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Will Obama Cut Ties With Indonesian Torture?

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By Carole Marzolf, Indonesia Country Specialist for Amnesty International

President Obama will visit his childhood home of Indonesia in early November in his first official visit since taking office. While his visit may bring back fond memories of his youth, there is nothing fond about the years of rampant human rights abuses carried out by Indonesia's Special Forces that are about to receive renewed support from the US.

Indonesia may be perceived as a country gaining clout in the international arena but it is wracked by massive corruption and its security forces get away with torture in total impunity, and those with opposing views may find themselves muzzled and thrown in jail.

As President Obama readies for his visit to Indonesia, join us in asking your Representative to support House Resolution 1355 calling for an end to human rights abuses and freedom for prisoners of conscience in Indonesia.

Although since the fall of President Suharto in May 1998 Indonesia saw a period of rapid reform, twelve years on, the process seems to have severely crumbled away. According to Transparency International, which measures corruption perceptions worldwide, Indonesia ranked 110th in 2010 on an equal footing with Gabon, Senegal or Bolivia. As a comparison, the United States ranked 22nd, while Malaysia ranked 56th and China 78th.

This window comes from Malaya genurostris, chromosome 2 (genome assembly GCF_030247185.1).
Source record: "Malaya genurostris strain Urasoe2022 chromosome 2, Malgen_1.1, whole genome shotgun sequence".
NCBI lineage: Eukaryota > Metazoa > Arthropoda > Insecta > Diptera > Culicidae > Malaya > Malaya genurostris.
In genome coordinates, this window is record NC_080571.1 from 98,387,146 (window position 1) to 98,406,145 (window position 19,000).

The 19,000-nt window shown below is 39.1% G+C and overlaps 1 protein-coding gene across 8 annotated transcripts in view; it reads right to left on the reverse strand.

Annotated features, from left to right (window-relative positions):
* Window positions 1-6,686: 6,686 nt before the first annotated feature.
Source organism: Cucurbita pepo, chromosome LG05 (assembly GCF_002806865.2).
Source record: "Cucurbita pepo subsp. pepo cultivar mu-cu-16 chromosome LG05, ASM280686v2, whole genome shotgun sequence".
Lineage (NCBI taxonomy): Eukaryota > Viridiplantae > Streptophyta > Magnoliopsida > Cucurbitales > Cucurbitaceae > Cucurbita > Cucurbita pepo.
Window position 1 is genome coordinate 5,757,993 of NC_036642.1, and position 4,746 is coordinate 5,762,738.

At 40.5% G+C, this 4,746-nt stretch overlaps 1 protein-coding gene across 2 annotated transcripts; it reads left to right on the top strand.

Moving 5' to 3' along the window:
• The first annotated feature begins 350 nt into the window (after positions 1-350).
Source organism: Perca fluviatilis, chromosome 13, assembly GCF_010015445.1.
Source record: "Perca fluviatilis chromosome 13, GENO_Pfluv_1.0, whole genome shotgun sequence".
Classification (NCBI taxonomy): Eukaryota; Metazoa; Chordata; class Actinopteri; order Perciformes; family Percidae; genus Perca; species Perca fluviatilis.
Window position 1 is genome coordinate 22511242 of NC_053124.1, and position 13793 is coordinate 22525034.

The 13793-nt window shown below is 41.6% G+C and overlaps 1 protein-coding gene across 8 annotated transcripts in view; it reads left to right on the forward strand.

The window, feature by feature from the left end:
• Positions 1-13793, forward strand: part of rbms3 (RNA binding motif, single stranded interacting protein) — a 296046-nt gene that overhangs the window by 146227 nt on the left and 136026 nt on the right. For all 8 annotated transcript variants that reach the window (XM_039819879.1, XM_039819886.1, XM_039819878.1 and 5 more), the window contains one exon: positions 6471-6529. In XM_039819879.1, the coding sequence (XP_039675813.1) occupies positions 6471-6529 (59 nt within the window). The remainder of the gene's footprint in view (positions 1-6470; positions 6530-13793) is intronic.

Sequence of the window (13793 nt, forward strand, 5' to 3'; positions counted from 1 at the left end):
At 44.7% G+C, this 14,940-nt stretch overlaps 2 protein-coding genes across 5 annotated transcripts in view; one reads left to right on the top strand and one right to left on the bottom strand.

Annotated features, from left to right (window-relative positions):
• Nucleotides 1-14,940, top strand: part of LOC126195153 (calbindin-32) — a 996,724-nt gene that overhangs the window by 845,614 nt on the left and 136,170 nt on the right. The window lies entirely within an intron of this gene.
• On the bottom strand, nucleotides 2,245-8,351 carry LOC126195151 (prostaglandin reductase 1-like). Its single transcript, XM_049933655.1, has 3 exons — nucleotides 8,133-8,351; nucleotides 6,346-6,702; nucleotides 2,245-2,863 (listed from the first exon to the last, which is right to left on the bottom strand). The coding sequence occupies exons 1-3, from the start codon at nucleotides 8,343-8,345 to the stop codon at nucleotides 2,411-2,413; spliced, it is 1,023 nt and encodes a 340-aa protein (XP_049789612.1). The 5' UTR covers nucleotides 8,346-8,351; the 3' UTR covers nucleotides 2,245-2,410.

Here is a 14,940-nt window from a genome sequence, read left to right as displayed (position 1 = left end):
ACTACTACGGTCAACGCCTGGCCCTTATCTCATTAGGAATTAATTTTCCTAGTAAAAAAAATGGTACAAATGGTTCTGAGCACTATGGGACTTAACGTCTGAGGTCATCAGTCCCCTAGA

According to an Amnesty International report published last year, Indonesia's security forces - both the police and military - regularly carry out horrific human rights abuses including torture. Most recently, the Indonesian government acknowledged that men torturing Papuans in a video that circulated online are from the military.

Censorship has increased to the point where dozens of books and other media items have now been prohibited on Indonesian soil and authors and journalists have faced criminal prosecution simply for what they say and write. Peaceful political activists, such as Prisoner of Conscience Filep Karma, have been jailed for nothing more than raising a flag. He was arrested in 2004 and is currently serving a 15-year prison sentence.

Despite evidence of human rights abuses, US Secretary of Defense Robert Gates announced last July that ties between the US and Indonesian Special Forces (KOPASSUS) would be gradually renewed. Cooperation with KOPASSUS is currently prohibited under the "Leahy Law" which bans U.S. military assistance to foreign military units that violate human rights with impunity. During his visit to Indonesia, President Obama must enforce the "Leahy Law" by not renewing US ties with KOPASSUS. Write or call your Representative to tell about the situation in Indonesia, and urge him or her to support House Resolution 1355 which calls for the release of political prisoners in Indonesia.